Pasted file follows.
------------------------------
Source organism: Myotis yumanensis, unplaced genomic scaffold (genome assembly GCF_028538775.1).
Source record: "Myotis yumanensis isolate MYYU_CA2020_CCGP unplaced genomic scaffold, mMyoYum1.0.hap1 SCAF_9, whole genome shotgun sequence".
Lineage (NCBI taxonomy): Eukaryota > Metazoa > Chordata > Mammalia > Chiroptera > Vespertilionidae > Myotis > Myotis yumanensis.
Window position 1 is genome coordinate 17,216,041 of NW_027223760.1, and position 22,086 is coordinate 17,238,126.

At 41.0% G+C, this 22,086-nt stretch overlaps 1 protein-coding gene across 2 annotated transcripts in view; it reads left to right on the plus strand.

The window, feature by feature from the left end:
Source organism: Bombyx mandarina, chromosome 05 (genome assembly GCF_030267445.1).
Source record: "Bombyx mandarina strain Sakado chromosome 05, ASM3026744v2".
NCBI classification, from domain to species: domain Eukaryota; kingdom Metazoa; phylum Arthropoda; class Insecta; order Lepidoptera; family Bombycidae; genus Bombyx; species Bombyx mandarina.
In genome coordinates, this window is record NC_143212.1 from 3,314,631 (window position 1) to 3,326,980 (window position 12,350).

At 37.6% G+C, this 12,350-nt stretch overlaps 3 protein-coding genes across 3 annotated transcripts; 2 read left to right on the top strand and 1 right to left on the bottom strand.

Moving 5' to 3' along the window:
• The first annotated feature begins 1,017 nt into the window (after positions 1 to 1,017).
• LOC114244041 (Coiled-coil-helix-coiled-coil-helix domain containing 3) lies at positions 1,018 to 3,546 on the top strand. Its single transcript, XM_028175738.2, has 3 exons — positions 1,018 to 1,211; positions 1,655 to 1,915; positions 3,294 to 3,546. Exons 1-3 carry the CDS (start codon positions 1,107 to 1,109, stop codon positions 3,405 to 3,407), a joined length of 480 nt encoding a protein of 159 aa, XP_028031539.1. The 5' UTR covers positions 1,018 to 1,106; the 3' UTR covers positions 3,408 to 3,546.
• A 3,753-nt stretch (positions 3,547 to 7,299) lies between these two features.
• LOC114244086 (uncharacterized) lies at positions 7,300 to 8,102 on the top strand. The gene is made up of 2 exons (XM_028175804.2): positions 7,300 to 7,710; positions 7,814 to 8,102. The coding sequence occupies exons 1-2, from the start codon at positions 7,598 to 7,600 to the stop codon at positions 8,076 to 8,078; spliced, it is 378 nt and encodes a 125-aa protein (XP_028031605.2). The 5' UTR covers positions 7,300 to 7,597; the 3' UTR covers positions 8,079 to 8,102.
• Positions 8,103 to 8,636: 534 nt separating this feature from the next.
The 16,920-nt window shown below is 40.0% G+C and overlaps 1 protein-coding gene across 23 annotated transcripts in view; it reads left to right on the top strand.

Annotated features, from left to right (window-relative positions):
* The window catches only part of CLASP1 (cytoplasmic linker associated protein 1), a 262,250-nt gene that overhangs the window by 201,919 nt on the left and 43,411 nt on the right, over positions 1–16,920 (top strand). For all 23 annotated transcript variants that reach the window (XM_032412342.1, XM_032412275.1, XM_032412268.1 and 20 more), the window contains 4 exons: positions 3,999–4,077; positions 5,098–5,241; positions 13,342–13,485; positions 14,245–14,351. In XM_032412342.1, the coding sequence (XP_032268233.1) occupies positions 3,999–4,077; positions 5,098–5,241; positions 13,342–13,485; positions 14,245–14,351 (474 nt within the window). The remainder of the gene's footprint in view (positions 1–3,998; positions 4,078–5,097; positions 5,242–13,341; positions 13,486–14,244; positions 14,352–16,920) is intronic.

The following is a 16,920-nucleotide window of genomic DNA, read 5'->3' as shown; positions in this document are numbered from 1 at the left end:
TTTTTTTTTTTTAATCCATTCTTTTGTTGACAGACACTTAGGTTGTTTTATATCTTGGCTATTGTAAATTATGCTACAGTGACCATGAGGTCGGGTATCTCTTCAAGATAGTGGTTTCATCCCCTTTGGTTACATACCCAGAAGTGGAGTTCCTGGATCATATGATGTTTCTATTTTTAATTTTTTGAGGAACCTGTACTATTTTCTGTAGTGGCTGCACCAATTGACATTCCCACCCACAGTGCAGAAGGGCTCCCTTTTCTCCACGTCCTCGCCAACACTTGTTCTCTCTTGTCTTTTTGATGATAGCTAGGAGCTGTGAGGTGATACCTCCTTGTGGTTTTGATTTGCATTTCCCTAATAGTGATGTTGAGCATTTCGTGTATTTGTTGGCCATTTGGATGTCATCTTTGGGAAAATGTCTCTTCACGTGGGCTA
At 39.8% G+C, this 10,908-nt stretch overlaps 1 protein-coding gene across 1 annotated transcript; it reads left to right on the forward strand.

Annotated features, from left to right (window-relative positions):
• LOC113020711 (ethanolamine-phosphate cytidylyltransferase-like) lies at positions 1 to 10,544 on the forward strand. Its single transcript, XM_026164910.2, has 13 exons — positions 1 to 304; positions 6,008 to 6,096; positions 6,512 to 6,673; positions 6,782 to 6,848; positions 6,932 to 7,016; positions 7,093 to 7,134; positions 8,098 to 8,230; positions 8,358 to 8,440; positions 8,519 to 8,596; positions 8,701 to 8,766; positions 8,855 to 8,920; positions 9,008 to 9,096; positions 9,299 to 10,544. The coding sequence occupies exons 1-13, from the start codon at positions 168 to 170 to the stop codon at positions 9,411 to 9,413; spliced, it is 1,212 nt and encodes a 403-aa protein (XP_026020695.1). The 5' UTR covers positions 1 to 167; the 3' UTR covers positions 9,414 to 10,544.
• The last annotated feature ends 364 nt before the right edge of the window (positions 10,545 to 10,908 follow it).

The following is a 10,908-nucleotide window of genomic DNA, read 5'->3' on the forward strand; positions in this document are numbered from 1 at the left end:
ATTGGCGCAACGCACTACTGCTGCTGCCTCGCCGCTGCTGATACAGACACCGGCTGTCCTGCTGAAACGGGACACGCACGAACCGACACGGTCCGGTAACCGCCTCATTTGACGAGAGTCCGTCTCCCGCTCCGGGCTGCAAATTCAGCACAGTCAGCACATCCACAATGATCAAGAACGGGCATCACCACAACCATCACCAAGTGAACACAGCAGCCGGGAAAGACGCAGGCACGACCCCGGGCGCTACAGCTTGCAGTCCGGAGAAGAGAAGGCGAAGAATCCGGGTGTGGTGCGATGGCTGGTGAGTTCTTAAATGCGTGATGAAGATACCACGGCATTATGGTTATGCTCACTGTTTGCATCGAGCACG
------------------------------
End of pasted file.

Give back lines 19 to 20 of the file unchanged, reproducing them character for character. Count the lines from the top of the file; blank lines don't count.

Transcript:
Annotated features, from left to right (window-relative positions):
* The window catches only part of CLASP1 (cytoplasmic linker associated protein 1), a 262,250-nt gene that overhangs the window by 201,919 nt on the left and 43,411 nt on the right, over positions 1–16,920 (top strand). For all 23 annotated transcript variants that reach the window (XM_032412342.1, XM_032412275.1, XM_032412268.1 and 20 more), the window contains 4 exons: positions 3,999–4,077; positions 5,098–5,241; positions 13,342–13,485; positions 14,245–14,351. In XM_032412342.1, the coding sequence (XP_032268233.1) occupies positions 3,999–4,077; positions 5,098–5,241; positions 13,342–13,485; positions 14,245–14,351 (474 nt within the window). The remainder of the gene's footprint in view (positions 1–3,998; positions 4,078–5,097; positions 5,242–13,341; positions 13,486–14,244; positions 14,352–16,920) is intronic.